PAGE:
Mutable Default Arguments
As we continue our look at places outside of a Boolean context where we can use the
or operator, we’re now going to take a look at how the
or operator can help us when we’re trying to write a function whose intent is to modify the argument value it’s given while at the same time providing a default value for that argument.
Here’s an illustrative example, perhaps not practical, but we’re just trying to get a sense for what the problem is and what the solution is. So, the intent of this
mutable_default() is to append
1 to the end of the list that it’s provided, and if we’re not provided a list at all, create a new list and have
1 added to it.
00:49 This looks like it should work.
And so here’s our
Let’s go ahead and import this. We’ll call this
python_or_da1 (default argument 1).
And we can see that it’s printed out that list, but more importantly, also that list has been changed. Now, if I call
mutable_default() without a parameter, we should expect a new list to be created with
1 appended to it.
01:42 And that looks good—until we try it again.
What’s happened is that same default parameter value—when we look at it here—this name
lst was created when I imported this function, and so every time we call this without a parameter, it’s going back and grabbing this list that was already created.
It was empty at the beginning, and then we added
1 to it. And then as we saw, we just appended
1 to it again. And I can continue this, and that’s not the effect that we want.
02:25 We want each time when we don’t provide it a parameter a new list to be created. What happened here is what we want to happen every time.
So, let’s take a look at a possible solution. Instead of creating an empty list, let’s just create the variable and say that it’s going to be equal to
None if no list is provided.
I have that here in
python_or_da2, and I’m going to call this
mutable_default2() just so we don’t get all of our
mutable_default() functions confused.
So now I’m going to import everything from
my_list already has
1, so if I call
my_list, it appended a
1 to it again.
We’re can see it just didn’t print out that. It’s actually been changed. And now if I don’t provide a parameter, the default one,
lst, will be used.
Let’s take a closer look at this. Because each time we either use
lst or an empty list, if no parameter was provided,
None, which evaluates to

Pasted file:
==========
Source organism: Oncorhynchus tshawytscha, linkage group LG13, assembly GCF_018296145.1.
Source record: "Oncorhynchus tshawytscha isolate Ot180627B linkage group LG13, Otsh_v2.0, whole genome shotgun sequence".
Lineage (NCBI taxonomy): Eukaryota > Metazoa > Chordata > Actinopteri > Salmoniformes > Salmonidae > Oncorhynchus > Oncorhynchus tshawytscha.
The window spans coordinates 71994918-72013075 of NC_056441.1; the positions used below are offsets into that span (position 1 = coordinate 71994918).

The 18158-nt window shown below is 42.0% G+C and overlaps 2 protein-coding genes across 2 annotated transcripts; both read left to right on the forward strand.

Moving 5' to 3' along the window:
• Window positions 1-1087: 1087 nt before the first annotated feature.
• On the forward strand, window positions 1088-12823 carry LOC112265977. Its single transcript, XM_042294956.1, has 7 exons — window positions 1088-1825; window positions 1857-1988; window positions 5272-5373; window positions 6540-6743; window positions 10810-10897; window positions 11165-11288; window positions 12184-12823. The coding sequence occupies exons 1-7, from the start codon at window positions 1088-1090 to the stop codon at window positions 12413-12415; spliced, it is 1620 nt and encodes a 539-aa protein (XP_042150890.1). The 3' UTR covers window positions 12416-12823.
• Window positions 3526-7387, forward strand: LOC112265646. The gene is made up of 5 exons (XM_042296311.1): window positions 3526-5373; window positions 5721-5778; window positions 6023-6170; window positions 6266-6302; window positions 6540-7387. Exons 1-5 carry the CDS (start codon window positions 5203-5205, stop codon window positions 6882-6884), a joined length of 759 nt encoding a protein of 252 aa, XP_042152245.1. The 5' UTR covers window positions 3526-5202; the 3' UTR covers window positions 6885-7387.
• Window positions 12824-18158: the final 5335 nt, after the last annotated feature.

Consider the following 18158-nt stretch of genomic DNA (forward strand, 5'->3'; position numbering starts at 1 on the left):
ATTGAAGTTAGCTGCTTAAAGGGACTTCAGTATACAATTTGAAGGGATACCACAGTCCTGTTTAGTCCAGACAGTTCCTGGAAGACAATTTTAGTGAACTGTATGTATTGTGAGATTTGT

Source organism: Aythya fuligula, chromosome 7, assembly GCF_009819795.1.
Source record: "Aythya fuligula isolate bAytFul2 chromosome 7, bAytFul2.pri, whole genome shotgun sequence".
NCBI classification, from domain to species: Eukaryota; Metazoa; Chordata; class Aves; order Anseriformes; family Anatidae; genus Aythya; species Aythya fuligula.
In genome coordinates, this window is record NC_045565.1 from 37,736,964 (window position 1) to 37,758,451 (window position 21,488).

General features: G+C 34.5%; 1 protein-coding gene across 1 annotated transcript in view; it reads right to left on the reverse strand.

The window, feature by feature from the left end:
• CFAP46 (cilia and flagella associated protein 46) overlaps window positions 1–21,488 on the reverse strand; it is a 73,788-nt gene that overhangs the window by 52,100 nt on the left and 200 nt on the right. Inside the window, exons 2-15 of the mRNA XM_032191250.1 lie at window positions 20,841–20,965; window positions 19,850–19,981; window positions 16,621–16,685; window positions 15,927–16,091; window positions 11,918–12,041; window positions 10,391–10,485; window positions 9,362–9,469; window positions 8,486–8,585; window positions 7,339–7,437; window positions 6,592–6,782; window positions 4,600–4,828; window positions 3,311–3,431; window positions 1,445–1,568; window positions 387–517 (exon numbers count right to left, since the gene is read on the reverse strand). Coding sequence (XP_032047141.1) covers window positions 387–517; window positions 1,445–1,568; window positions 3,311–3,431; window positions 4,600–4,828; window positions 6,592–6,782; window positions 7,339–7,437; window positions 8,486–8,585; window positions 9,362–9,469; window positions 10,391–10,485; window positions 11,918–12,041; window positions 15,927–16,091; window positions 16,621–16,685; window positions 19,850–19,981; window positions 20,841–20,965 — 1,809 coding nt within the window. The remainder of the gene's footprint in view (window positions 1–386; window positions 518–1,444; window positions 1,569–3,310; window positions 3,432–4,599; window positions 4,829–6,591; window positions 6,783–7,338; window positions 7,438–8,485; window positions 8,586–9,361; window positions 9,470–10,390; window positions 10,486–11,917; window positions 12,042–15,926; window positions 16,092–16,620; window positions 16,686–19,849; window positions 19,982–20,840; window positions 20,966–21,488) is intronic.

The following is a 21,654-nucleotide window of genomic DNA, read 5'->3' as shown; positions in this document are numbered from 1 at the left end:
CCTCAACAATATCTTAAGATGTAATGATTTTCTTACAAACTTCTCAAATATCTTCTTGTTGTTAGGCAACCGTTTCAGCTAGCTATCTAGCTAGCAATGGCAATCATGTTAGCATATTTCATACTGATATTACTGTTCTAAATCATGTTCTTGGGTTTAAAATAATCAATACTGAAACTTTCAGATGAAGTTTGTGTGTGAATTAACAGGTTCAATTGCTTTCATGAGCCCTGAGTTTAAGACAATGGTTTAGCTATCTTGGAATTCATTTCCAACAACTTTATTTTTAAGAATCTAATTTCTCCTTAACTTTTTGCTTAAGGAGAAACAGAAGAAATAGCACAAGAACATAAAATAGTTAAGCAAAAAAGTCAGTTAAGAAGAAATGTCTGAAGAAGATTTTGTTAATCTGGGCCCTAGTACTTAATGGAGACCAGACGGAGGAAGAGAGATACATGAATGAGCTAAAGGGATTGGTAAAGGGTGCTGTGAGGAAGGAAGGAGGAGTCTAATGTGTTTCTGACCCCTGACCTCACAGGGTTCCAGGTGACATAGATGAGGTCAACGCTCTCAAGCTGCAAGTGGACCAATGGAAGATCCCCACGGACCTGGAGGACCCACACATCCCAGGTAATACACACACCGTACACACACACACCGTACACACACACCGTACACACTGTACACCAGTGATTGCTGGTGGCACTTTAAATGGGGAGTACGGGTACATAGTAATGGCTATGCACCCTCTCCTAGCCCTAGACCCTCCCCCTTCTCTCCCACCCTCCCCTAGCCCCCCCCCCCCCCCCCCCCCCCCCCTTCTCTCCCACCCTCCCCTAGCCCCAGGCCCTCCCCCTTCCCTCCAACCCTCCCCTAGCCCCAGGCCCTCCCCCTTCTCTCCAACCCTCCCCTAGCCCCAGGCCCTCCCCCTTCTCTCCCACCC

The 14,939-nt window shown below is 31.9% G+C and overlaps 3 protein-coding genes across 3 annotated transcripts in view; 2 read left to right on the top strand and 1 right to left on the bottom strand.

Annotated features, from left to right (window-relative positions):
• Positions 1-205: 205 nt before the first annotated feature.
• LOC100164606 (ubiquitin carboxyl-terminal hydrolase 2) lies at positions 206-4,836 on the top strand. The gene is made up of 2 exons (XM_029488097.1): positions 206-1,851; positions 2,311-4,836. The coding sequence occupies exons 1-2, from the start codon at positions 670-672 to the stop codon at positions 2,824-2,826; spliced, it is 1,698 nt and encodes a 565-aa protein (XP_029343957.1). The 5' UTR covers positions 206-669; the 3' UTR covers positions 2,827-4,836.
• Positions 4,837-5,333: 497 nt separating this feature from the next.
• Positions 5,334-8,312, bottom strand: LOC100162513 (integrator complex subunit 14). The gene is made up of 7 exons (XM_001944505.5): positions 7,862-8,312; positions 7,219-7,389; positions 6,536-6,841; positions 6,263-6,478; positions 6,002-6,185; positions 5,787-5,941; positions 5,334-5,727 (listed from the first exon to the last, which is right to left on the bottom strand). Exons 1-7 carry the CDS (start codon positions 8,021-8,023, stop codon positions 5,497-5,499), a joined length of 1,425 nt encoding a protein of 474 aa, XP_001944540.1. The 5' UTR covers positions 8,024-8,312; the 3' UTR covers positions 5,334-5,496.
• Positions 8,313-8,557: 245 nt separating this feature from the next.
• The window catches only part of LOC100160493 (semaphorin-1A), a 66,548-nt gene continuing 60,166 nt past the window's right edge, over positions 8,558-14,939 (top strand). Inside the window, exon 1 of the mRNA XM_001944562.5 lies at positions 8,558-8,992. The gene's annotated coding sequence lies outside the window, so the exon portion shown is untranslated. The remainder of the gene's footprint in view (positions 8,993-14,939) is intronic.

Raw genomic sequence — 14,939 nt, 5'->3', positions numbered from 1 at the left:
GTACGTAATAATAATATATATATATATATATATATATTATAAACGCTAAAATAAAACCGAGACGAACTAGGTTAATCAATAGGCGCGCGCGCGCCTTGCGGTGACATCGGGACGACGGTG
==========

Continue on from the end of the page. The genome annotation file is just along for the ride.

So when the
or encounters the left operand to be
False, we use the right operand, which gives us an empty list. So each time we call this with an empty set of parentheses to use the default value,
lst is assigned to
False, and so then we reassign it to be an empty list.
Now, there’s still a catch, and this is a possibility that perhaps using the
or might not be the best solution. I mentioned that before. So, suppose that I create a new list, but I don’t have anything in it yet, and so I want to call
my_new_list. Well, it looks like things worked but, in fact, they didn’t.
my_new_list wasn’t changed, and the reason it wasn’t changed was because
lst had the parameter
my_new_list was empty, and so this evaluated to be
False, and so a new empty list was created.
05:20 And so if there’s a possibility that the parameter supplied—the meaningful parameter supplied—is going to be an empty list, this solution isn’t going to work.
In fact, you’re probably not going to be able to use an
or statement at all. You want to explicitly check to see if the list is an empty list or if it’s
None, because if it’s
None, then you know a parameter wasn’t provided, but if it’s not
None, then it’s a meaningful list that you can append to.
So, as mentioned before, sometimes
or isn’t the best way to implement the solution to a problem but in many situations it can be and it’s important to know, if you’re going to use it, how to use it correctly.
06:17 In your next lesson, we’re going to see how it can help us prevent getting a division by zero error when we’re trying to do arithmetic.
Become a Member to join the conversation.